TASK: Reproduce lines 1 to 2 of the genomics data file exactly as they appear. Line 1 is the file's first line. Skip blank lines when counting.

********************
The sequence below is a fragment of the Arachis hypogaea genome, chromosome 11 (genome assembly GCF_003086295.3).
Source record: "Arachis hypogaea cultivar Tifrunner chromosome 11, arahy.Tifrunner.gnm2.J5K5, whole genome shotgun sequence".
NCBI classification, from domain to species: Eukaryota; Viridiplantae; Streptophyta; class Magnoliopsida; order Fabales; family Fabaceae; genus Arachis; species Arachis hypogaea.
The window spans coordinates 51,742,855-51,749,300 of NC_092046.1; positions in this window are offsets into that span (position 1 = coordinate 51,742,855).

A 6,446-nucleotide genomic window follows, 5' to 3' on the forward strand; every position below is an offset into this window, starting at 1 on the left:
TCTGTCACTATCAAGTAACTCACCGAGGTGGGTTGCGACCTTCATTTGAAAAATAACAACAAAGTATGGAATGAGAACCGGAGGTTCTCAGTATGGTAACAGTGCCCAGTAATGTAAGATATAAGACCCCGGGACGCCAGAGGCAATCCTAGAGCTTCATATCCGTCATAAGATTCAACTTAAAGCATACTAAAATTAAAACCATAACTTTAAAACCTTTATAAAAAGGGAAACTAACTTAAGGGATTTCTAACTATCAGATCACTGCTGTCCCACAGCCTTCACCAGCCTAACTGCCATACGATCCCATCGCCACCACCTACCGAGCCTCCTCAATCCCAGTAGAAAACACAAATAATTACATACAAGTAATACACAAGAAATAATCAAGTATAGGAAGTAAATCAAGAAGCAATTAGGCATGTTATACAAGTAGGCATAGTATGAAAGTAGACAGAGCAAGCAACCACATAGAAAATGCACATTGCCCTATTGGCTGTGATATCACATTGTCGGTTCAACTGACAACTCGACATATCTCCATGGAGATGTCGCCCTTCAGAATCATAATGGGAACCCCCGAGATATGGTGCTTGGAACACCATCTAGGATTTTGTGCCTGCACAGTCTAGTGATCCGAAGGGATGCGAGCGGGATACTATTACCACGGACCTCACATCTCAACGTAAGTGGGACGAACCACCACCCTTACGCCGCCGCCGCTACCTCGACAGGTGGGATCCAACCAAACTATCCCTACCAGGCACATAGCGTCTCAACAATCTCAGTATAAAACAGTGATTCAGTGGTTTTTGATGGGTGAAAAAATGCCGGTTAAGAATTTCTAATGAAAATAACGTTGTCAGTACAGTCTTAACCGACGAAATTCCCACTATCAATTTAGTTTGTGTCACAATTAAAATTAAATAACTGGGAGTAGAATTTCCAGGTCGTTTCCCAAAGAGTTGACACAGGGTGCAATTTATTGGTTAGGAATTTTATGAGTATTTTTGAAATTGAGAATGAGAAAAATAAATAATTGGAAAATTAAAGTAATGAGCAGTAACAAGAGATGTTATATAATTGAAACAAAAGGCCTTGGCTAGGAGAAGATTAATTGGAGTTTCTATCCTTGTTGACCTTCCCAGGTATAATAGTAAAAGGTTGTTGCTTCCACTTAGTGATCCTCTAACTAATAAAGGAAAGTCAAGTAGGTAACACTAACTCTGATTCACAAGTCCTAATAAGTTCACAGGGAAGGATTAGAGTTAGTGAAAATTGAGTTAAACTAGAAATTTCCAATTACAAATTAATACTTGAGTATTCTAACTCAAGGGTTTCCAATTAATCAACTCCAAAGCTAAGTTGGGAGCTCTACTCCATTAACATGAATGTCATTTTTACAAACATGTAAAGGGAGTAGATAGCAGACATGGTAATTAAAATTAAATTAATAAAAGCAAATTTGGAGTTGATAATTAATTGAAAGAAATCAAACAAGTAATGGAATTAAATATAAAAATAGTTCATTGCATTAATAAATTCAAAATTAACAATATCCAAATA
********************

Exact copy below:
The sequence below is a fragment of the Arachis hypogaea genome, chromosome 11 (genome assembly GCF_003086295.3).
Source record: "Arachis hypogaea cultivar Tifrunner chromosome 11, arahy.Tifrunner.gnm2.J5K5, whole genome shotgun sequence".